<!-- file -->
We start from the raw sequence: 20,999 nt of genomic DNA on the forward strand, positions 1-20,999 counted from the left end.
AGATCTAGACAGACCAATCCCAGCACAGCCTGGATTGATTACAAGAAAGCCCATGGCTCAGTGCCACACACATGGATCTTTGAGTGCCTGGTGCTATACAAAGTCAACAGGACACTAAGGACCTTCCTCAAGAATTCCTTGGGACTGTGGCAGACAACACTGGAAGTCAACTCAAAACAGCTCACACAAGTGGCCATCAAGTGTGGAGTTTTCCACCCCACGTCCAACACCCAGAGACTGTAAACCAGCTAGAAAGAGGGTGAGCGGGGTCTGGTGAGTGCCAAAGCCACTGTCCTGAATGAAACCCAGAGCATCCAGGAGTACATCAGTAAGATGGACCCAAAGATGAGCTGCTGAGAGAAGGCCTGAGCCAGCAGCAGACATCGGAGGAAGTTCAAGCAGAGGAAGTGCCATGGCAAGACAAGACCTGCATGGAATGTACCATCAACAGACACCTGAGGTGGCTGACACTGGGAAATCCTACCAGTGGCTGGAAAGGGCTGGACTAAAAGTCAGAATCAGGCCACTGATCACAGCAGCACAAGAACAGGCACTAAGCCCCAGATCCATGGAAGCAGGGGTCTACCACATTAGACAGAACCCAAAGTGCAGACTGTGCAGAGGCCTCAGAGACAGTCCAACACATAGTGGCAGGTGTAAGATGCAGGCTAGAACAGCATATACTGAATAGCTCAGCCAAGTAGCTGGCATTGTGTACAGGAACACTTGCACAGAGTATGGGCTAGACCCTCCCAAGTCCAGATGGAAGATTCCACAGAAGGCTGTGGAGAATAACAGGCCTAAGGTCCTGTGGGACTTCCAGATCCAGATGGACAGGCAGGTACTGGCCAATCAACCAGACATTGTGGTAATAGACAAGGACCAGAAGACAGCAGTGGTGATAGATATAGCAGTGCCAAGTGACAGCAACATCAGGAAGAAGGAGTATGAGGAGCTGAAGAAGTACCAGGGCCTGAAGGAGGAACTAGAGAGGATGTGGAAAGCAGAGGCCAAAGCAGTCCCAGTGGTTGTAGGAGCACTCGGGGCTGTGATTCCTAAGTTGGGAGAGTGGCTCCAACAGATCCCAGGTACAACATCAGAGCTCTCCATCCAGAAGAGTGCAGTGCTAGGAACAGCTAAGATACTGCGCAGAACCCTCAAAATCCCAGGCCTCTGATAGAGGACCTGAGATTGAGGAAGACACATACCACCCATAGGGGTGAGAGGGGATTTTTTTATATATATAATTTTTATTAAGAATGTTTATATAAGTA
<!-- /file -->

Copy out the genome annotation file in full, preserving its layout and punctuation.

We start from the raw sequence: 20,999 nt of genomic DNA on the forward strand, positions 1-20,999 counted from the left end.
AGATCTAGACAGACCAATCCCAGCACAGCCTGGATTGATTACAAGAAAGCCCATGGCTCAGTGCCACACACATGGATCTTTGAGTGCCTGGTGCTATACAAAGTCAACAGGACACTAAGGACCTTCCTCAAGAATTCCTTGGGACTGTGGCAGACAACACTGGAAGTCAACTCAAAACAGCTCACACAAGTGGCCATCAAGTGTGGAGTTTTCCACCCCACGTCCAACACCCAGAGACTGTAAACCAGCTAGAAAGAGGGTGAGCGGGGTCTGGTGAGTGCCAAAGCCACTGTCCTGAATGAAACCCAGAGCATCCAGGAGTACATCAGTAAGATGGACCCAAAGATGAGCTGCTGAGAGAAGGCCTGAGCCAGCAGCAGACATCGGAGGAAGTTCAAGCAGAGGAAGTGCCATGGCAAGACAAGACCTGCATGGAATGTACCATCAACAGACACCTGAGGTGGCTGACACTGGGAAATCCTACCAGTGGCTGGAAAGGGCTGGACTAAAAGTCAGAATCAGGCCACTGATCACAGCAGCACAAGAACAGGCACTAAGCCCCAGATCCATGGAAGCAGGGGTCTACCACATTAGACAGAACCCAAAGTGCAGACTGTGCAGAGGCCTCAGAGACAGTCCAACACATAGTGGCAGGTGTAAGATGCAGGCTAGAACAGCATATACTGAATAGCTCAGCCAAGTAGCTGGCATTGTGTACAGGAACACTTGCACAGAGTATGGGCTAGACCCTCCCAAGTCCAGATGGAAGATTCCACAGAAGGCTGTGGAGAATAACAGGCCTAAGGTCCTGTGGGACTTCCAGATCCAGATGGACAGGCAGGTACTGGCCAATCAACCAGACATTGTGGTAATAGACAAGGACCAGAAGACAGCAGTGGTGATAGATATAGCAGTGCCAAGTGACAGCAACATCAGGAAGAAGGAGTATGAGGAGCTGAAGAAGTACCAGGGCCTGAAGGAGGAACTAGAGAGGATGTGGAAAGCAGAGGCCAAAGCAGTCCCAGTGGTTGTAGGAGCACTCGGGGCTGTGATTCCTAAGTTGGGAGAGTGGCTCCAACAGATCCCAGGTACAACATCAGAGCTCTCCATCCAGAAGAGTGCAGTGCTAGGAACAGCTAAGATACTGCGCAGAACCCTCAAAATCCCAGGCCTCTGATAGAGGACCTGAGATTGAGGAAGACACATACCACCCATAGGGGTGAGAGGGGATTTTTTTATATATATAATTTTTATTAAGAATGTTTATATAAGTA